Are you traveling to see family for Easter dinner? This is a perfect little travel item!Click Here to shop the Water Wow Bible story activity pad

Okay, this might be my desire to shop for a girl coming through, but fun chapstick is an inexpensive basket item and the egg shape is right on theme! Click here for the egg chapstick,

and click here for the Lipsmackers in the fun flavors.

We have loved The Jesus Storybook Bible in our home for years (in fact, we may need a fresh copy!) but I just learned that there is a companion coloring book. Click here for the Jesus Storybook Bible,

and click here for the companion coloring book.

Uno is one of those rare games that is truly fun for a bunch of ages. We recently played an epic game of Uno that included an age span from my 4-year-old all the way up to his 70-year-old grandpa. This particular set is made of paper instead of plastic! Click here to shop the paper Uno set.

If you have kids the same ages as mine, you know that elementary-aged kids love slime and gak and all things gooey (it defies logic). This slime is iridescent! Click here to shop a 6 pack of eggs with slime.

Glitter tattoos that identify your kids as Christ-followers? Score. Click here to shop the Easter tattoos.


As a companion to The Action Bible, or perhaps to be enjoyed on their own, this set of 54 “hero” cards give information about the Bible’s bravest. Click here to shop these Action Bible cards.

Do you have an outdoorsy one? One who has a green thumb? This collection of six may mean you have a couple leftover to gift to Sunday School teachers! Click here to shop the 6-pack of mini terracotta grow pots (you may need to make the 6 pack selection after clicking on the first link).

This is an item I might get for myself this Easter! Straight from Bethlehem, this olive wood cross is meant to be held during prayer. As your pre-teens and teens develop their prayer life, this could be a fitting addition to their basket. Click here to shop this olive wood cling cross.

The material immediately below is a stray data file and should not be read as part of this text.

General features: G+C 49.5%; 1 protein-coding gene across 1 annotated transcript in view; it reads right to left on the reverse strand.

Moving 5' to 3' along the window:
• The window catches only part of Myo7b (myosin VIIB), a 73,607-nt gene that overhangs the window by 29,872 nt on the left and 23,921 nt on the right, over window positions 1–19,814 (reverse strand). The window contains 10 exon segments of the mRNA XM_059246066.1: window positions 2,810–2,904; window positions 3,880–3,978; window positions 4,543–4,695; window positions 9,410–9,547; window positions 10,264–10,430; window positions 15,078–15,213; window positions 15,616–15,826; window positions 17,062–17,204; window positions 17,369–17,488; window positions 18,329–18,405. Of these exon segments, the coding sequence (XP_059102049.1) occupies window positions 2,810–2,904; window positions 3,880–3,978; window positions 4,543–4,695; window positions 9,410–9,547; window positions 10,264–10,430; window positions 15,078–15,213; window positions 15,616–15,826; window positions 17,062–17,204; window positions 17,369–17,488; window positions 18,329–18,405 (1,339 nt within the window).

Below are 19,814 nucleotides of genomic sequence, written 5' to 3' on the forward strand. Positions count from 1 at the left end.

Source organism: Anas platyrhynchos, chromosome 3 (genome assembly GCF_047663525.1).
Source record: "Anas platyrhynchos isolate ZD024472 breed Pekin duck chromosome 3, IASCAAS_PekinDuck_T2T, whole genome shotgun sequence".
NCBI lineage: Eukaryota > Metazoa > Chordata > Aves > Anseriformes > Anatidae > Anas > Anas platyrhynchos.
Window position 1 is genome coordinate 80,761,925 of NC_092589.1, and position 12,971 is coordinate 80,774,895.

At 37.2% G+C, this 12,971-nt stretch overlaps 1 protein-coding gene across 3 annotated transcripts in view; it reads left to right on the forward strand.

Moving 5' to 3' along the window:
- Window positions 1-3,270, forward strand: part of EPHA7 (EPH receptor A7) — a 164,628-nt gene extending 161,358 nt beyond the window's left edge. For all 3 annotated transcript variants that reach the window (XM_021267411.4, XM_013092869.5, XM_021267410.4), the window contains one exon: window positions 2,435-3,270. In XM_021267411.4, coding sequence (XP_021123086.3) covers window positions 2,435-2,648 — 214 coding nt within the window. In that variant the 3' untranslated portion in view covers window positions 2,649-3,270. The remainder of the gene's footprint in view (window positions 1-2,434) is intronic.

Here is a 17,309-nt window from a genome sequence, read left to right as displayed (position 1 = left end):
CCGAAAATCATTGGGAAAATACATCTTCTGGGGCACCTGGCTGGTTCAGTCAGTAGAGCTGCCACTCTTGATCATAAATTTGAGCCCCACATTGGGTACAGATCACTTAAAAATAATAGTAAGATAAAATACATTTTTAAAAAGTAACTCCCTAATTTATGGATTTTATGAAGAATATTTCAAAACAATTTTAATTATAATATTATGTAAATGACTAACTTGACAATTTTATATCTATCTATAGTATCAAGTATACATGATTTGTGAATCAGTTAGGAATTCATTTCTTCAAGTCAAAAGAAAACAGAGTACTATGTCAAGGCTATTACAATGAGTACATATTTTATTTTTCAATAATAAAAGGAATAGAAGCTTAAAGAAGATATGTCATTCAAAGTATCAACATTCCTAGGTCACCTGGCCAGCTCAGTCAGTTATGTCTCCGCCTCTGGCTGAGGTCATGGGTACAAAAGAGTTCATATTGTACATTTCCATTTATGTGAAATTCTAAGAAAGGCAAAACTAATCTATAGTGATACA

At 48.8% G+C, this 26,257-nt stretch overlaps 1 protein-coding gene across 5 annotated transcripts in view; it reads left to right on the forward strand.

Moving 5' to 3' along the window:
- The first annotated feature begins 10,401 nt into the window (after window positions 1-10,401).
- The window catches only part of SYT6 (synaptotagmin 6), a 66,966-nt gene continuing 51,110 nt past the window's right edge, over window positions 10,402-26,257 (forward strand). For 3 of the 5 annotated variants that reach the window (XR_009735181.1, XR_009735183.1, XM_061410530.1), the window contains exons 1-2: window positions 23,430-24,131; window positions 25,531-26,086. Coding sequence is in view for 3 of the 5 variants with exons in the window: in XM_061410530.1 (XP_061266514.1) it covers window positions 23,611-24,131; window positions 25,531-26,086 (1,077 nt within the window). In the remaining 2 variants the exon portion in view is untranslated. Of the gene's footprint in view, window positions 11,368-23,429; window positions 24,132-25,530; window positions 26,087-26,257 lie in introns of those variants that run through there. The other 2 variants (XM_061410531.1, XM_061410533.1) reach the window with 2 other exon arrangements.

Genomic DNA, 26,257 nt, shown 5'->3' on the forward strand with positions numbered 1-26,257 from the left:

I mentioned practicality, right? If your pre-teen is anything like my eldest, having a fun mask makes them feel like they are expressing themselves. I love the washable masks that reduce waste. Click here to shop this tie-dye mask in Jade.

It’s getting sunny out there! Equip your kids for the spring and summer with some classic aviators. Click here to shop this pair (you may need to select “Gold/Mirror” to get the exact shade I have pictured here).

I didn’t forget your artistic pre-teen! This set has 44 cards with scripture and messages to color and share. Click here to shop the color cards.


The poll revealed that you all wanted to see some cute baskets as well, so here we are!

Now, for wicker/straw style baskets, you are better off going to a dollar store or Target because they are much pricier online.

But here are a few cute non-straw baskets I rounded up if you are in the market:

This burlap tote may be my favorite! It’s deceptive in size because it’s actually closer to a reusable bag size. This one clocks in at the least expensive. Choose this one for kiddos who want to dig for their prizes on Easter morning rather than have them on display.

Click here to shop the burlap tote.

This minimal woven basket is good for little ones who are likely to need room for a larger item like a stuffed animal. Plus, I love that this one can be emptied out after Easter and used as storage in the house!

Click here to shop this woven basket (they also have pink and other colors!)

On a budget and need to get several baskets? These woven bread baskets can be purchase three for $18 and offer that understated foundation for your goodies to really shine.

Click here for the woven bread baskets

These little knit baskets have clip-on ears that can be removed! The ears are cute, but I would maybe remove them and attach a little wooden cross on the front for a truly Easter-centered basket.

These are on the small side, so save for baskets with tinier items. Click here to shop this basket.

I hope this guide leaves you inspired to stuff those baskets with items that delight without the cost of cavities!

with His love,